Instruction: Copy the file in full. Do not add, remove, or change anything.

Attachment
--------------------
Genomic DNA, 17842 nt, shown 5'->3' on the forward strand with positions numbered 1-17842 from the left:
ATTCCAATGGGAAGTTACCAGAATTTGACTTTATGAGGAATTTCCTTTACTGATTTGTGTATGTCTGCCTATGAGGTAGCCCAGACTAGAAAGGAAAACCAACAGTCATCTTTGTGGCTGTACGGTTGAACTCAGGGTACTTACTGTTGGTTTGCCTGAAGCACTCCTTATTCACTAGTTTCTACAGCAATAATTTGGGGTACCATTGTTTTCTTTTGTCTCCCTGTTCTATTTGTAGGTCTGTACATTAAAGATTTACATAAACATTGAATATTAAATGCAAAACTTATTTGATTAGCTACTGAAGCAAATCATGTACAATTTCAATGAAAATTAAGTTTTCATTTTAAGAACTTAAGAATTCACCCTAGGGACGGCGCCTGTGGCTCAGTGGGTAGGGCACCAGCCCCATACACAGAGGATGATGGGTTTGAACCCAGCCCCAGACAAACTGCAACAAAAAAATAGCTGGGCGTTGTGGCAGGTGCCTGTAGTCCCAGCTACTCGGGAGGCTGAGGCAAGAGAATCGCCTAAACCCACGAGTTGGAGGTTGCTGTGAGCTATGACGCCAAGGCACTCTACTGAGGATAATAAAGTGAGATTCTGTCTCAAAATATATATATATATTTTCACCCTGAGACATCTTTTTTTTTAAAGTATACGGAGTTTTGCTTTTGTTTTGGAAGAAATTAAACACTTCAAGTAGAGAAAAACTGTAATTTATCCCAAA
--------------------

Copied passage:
Genomic DNA, 17842 nt, shown 5'->3' on the forward strand with positions numbered 1-17842 from the left:
ATTCCAATGGGAAGTTACCAGAATTTGACTTTATGAGGAATTTCCTTTACTGATTTGTGTATGTCTGCCTATGAGGTAGCCCAGACTAGAAAGGAAAACCAACAGTCATCTTTGTGGCTGTACGGTTGAACTCAGGGTACTTACTGTTGGTTTGCCTGAAGCACTCCTTATTCACTAGTTTCTACAGCAATAATTTGGGGTACCATTGTTTTCTTTTGTCTCCCTGTTCTATTTGTAGGTCTGTACATTAAAGATTTACATAAACATTGAATATTAAATGCAAAACTTATTTGATTAGCTACTGAAGCAAATCATGTACAATTTCAATGAAAATTAAGTTTTCATTTTAAGAACTTAAGAATTCACCCTAGGGACGGCGCCTGTGGCTCAGTGGGTAGGGCACCAGCCCCATACACAGAGGATGATGGGTTTGAACCCAGCCCCAGACAAACTGCAACAAAAAAATAGCTGGGCGTTGTGGCAGGTGCCTGTAGTCCCAGCTACTCGGGAGGCTGAGGCAAGAGAATCGCCTAAACCCACGAGTTGGAGGTTGCTGTGAGCTATGACGCCAAGGCACTCTACTGAGGATAATAAAGTGAGATTCTGTCTCAAAATATATATATATATTTTCACCCTGAGACATCTTTTTTTTTAAAGTATACGGAGTTTTGCTTTTGTTTTGGAAGAAATTAAACACTTCAAGTAGAGAAAAACTGTAATTTATCCCAAA